Get the recipe.

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Sustainability Matters: August 1, 2014

 

A French supermarket chain aims to cut food waste by making “ugly” fruits and vegetables fashionable—and it’s working. [Grist]

 

Representative Rosa DeLaura has introduced a sugar-sweetened beverages tax act, known as the SWEET Act, in an effort to decrease soda consumption and raise funds for programs to combat diet-related disease. [Food Politics]

 

General Mills has released a new set of climate policies to cut emissions and reduce deforestation. [Mother Jones]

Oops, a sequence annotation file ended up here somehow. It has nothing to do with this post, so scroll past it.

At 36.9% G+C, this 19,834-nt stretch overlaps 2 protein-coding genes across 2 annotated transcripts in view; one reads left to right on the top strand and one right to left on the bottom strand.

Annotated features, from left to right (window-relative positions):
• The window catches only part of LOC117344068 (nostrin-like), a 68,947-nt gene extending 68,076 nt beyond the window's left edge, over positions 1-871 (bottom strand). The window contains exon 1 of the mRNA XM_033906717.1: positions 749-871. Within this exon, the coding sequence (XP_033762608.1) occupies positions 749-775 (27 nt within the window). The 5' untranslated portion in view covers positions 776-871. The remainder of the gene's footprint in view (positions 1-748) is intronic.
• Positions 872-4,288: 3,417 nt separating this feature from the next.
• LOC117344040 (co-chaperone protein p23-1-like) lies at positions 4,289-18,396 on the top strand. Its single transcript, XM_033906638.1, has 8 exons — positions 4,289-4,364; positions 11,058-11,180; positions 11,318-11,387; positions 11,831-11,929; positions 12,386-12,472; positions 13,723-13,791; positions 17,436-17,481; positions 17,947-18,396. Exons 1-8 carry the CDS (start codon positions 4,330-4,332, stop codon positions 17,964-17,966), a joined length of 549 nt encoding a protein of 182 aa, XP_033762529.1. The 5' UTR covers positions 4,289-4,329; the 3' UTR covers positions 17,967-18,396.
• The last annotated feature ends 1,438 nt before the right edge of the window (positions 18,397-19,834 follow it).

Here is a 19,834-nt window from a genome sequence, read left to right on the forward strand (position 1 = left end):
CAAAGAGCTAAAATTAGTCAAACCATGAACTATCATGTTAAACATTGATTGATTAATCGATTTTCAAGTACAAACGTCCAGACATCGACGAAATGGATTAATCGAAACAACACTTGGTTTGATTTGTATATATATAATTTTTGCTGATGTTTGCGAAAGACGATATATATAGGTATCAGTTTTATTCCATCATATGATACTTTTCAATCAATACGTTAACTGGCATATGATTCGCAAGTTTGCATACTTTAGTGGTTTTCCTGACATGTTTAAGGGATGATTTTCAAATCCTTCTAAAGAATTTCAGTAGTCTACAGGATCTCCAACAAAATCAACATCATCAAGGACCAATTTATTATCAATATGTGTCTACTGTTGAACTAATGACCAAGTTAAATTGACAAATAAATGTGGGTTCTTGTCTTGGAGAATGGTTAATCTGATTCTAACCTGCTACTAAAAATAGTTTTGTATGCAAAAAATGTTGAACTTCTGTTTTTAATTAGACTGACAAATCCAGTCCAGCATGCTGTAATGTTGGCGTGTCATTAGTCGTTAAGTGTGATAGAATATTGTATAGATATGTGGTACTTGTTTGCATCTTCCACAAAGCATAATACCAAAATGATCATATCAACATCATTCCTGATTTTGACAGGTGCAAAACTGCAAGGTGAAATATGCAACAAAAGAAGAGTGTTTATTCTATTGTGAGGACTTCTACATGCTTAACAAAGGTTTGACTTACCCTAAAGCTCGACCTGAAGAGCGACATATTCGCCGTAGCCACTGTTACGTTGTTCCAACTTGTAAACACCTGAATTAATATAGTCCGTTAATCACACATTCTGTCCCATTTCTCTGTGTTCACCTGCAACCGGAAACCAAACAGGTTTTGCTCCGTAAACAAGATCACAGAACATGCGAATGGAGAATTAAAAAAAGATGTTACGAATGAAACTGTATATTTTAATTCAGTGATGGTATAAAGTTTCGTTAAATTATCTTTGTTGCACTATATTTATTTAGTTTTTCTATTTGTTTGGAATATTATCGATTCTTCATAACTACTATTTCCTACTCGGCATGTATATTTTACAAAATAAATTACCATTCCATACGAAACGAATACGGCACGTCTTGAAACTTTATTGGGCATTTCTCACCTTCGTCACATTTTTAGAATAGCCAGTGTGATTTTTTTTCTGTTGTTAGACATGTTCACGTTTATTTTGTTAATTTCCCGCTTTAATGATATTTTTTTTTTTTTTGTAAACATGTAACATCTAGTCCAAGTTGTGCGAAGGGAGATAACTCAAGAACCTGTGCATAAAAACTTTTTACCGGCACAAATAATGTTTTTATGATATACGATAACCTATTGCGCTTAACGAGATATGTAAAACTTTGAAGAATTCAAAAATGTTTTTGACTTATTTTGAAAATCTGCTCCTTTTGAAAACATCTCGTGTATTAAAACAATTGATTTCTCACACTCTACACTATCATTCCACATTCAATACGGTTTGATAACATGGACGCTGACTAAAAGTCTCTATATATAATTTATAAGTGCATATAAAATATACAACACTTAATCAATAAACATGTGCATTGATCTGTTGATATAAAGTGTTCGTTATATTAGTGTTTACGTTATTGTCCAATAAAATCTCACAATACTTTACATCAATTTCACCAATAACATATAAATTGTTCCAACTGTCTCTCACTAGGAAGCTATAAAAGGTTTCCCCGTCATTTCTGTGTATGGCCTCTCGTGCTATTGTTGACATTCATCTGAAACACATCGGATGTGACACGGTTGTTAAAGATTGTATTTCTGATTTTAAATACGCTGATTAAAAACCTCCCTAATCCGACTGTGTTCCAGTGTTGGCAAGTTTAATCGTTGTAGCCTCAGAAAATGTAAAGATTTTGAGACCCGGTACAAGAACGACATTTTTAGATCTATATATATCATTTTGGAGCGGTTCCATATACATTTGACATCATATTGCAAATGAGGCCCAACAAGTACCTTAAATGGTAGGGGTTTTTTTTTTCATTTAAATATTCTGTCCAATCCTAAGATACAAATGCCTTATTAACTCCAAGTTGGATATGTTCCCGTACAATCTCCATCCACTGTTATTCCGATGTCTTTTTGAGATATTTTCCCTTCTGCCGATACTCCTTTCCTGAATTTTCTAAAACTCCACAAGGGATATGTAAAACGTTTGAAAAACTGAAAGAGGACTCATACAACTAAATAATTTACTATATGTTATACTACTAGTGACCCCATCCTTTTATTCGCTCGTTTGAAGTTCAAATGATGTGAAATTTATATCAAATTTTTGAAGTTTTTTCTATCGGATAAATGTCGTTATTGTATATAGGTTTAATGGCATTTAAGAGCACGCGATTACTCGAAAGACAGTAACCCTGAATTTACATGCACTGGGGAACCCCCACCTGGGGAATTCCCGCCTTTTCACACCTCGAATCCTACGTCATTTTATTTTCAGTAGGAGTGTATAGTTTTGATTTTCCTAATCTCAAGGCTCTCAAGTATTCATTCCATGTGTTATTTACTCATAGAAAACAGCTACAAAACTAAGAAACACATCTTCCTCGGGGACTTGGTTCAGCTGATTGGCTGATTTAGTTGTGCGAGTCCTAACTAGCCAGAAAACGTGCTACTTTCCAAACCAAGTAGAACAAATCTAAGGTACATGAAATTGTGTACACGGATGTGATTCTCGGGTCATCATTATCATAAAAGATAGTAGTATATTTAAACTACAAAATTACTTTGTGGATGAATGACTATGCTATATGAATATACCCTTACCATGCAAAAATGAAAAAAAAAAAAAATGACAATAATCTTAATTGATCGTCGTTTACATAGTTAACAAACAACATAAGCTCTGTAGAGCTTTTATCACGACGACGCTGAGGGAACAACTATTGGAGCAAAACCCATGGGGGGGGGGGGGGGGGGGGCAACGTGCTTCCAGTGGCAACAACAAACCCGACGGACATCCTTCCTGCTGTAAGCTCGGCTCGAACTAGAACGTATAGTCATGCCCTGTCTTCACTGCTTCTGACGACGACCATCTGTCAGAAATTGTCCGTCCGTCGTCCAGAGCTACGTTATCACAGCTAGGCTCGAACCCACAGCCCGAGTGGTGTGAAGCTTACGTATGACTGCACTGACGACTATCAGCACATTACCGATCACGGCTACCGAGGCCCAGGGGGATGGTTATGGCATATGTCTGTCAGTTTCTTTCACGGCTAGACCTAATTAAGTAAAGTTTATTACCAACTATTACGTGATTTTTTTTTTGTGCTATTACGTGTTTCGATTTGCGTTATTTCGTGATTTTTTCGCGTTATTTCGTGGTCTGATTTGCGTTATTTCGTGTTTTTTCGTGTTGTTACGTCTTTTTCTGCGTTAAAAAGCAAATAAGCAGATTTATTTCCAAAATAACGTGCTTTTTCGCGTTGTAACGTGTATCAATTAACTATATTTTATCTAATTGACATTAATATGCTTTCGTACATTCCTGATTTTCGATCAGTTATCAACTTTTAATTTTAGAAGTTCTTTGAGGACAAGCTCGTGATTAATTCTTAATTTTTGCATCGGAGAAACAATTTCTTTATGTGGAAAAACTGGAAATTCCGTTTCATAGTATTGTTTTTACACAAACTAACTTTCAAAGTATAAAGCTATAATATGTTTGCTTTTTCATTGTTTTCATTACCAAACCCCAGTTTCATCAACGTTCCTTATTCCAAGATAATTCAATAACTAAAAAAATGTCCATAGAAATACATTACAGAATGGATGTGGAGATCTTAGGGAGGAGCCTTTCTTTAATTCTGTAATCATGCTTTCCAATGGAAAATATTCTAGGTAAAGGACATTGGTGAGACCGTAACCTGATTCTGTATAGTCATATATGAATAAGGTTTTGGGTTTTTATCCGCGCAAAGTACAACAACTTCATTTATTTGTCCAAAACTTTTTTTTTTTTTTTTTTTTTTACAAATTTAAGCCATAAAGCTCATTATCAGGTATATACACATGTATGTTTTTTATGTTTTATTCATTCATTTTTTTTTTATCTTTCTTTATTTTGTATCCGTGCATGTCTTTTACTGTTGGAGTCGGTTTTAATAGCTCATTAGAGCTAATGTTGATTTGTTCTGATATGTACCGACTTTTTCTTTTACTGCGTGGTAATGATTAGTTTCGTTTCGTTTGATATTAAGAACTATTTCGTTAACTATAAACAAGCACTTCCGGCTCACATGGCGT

2014 could be the driest year in almost a century for California. Some scientists believe the drought could last for a decade or more, wreaki... Read more >

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On the Menu: Week of August 4

Wine Glasses

 

Monday, August 4, 6:00 P.M 
Friends of James Beard Benefit Dinner: New Orleans 
If you’re interested in hosting a benefit or would like to learn more, please contact Diane Harris Brown at dhbrown@jamesbeard.org or 212.627.1128. Proceeds support the Foundation’s scholarships and culinary programs.

 

Monday, August 4, 7:00 P.M 
Celebrity Chef Tour: Washington, D.C 
For reservations or more information, please visit celebritycheftour.com. For sponsorship opportunities, please contact Julie Marshall at 212.633.9145 or jmarshall@jamesbeard.org

 

Tuesday, August 5, 7:00 P.M 
The Mission Gem